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3. MICHIGAN GOVERNOR SIGNS CONTROVERSIAL RIGHT-TO-WORK BILLS
Michigan Gov. Rick Snyder (R) on Tuesday signed into law two "right-to-work" bills prohibiting unions from compelling workers to become members and pay dues. The bills, passed earlier in the day by the GOP-controlled state legislature, are considered a massive defeat for organized labor in Michigan, which has a rich union history. The law makes Michigan the 24th state with right-to-work laws. Supporters say the laws give workers more choice and boost economic growth, but critics say the real intent is to weaken organized labor by bleeding unions of money needed to bargain effectively with management. [Talking Points Memo]
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4. THREE DEAD IN OREGON MALL SHOOTING
A gunman wearing a white mask ran into the Clackamas Town Center mall outside Portland, Oregon, on Tuesday afternoon and fired up to 60 shots from an assault rifle, killing two people and seriously wounding a third, before killing himself. Police haven't released the names of the shooter or any of his victims, or speculated on the motive. The assailant opened fire outside Macy's and near where Santa Claus was set up, shouting "I am the shooter!" according to Macy's employee Austin Patty, 20. "He was trying to get to the mall to do a mall massacre." [Los Angeles Times]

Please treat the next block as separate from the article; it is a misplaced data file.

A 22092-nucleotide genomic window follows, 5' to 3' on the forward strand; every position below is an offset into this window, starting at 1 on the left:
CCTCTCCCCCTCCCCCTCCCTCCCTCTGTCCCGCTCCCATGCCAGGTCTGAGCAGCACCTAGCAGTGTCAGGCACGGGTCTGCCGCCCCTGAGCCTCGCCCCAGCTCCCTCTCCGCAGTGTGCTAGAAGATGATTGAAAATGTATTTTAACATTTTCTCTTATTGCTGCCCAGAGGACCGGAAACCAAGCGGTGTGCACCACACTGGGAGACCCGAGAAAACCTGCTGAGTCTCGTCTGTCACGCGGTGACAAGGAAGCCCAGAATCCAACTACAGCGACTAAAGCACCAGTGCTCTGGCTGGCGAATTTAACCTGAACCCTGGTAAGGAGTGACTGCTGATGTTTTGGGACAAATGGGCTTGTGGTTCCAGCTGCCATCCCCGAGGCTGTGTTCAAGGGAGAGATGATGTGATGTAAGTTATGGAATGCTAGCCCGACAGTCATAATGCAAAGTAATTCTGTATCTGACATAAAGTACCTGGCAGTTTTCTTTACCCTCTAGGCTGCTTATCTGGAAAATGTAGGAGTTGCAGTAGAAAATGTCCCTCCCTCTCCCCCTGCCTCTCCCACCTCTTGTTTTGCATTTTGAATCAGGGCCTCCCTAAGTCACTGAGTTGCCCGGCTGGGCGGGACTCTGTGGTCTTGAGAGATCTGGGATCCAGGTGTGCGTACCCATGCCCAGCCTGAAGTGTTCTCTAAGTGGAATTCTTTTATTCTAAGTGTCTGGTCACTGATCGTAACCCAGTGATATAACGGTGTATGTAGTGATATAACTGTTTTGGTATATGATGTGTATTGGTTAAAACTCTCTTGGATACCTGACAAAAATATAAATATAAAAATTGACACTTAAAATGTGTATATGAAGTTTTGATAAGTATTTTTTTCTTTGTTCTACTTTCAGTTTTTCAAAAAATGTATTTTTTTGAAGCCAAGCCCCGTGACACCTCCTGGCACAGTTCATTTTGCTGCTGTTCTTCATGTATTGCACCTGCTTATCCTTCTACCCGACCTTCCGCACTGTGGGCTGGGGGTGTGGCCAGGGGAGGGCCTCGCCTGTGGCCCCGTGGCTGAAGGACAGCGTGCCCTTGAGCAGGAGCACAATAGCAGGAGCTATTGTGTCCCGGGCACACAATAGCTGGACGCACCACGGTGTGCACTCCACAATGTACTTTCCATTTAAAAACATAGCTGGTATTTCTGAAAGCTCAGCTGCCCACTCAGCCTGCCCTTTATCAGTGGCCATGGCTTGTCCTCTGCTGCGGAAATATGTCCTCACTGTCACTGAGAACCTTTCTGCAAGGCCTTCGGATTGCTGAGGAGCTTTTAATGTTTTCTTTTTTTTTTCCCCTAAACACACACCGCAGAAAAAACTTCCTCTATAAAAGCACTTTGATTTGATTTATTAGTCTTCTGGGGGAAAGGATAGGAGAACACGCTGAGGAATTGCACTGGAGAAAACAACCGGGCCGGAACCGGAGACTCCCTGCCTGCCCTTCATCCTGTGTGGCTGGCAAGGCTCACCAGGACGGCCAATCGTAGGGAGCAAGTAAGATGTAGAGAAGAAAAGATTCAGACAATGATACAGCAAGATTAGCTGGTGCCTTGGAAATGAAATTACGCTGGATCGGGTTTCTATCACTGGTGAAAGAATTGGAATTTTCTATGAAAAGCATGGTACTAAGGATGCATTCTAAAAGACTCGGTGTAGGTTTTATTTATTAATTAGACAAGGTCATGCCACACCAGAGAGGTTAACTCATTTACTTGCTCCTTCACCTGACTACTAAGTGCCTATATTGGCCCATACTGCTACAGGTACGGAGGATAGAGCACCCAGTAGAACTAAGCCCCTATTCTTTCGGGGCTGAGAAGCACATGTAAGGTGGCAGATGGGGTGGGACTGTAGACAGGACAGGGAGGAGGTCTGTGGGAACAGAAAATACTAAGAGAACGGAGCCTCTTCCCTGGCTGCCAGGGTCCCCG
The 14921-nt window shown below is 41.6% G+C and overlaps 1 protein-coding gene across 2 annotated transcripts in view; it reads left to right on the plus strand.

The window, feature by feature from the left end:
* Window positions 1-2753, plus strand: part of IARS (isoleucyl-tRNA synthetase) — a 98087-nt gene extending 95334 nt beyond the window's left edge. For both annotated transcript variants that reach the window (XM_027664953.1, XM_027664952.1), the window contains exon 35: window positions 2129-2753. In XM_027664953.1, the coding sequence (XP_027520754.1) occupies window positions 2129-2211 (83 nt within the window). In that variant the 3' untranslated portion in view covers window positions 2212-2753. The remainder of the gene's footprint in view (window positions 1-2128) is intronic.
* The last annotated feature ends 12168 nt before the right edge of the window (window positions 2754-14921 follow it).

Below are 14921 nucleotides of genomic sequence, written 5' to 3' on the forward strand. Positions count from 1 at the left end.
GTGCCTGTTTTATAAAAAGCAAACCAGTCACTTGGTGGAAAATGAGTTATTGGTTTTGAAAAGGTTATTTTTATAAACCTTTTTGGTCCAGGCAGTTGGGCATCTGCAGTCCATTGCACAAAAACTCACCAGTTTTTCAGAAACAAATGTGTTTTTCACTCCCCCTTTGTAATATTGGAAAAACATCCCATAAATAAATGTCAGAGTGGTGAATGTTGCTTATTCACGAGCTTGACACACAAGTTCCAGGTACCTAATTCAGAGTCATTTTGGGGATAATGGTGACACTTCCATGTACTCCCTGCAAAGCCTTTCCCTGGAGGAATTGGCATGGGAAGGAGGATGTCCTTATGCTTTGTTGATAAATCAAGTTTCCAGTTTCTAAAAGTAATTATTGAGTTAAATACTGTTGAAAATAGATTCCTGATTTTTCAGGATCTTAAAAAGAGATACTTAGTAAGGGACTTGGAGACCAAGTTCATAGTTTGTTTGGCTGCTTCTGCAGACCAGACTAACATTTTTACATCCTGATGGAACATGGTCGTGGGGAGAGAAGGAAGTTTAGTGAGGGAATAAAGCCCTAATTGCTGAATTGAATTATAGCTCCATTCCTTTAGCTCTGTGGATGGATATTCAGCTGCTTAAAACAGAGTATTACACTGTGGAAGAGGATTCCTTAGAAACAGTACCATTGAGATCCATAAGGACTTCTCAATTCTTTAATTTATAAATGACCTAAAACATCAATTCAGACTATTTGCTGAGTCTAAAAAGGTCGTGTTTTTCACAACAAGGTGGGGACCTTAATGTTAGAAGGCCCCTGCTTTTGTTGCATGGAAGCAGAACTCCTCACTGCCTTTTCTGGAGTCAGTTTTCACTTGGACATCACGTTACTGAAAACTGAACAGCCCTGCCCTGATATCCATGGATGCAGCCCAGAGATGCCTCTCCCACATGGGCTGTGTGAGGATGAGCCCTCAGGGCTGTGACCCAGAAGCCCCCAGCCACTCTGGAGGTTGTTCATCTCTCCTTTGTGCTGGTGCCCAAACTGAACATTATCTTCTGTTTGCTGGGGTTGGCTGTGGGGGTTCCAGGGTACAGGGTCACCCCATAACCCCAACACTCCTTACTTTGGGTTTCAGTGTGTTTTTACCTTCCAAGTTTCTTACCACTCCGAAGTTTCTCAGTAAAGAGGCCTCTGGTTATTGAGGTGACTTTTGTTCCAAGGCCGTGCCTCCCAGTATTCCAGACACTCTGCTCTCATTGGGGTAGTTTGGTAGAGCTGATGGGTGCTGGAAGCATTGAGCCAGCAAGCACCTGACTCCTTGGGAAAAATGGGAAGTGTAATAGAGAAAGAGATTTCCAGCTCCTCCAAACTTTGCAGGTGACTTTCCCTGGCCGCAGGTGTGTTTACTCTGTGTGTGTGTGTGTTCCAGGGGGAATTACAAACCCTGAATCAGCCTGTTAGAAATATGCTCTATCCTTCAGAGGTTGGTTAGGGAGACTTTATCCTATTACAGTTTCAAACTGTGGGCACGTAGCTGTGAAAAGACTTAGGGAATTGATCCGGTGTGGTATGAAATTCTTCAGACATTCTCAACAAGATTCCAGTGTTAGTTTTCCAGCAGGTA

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5. ISRAEL WITHHOLDS MONEY FROM PALESTINIANS OVER U.N. MOVE
Israel plans to withhold tax revenues from the Palestinian Authority until at least March because of its push for recognition as a state at the United Nations. Under peace deals, Israel collects $100 million in duties every month on behalf of the Palestinian Authority in the occupied West Bank. "The Palestinians can forget about getting even one cent in the coming four months," Foreign Minister Avigdor Lieberman said Tuesday night. The administration of Palestinian President Mahmoud Abbas badly needs the money, but Israel says Abbas violated peace accords by seeking a status upgrade through the U.N. rather than through negotiations with Israel. [Reuters]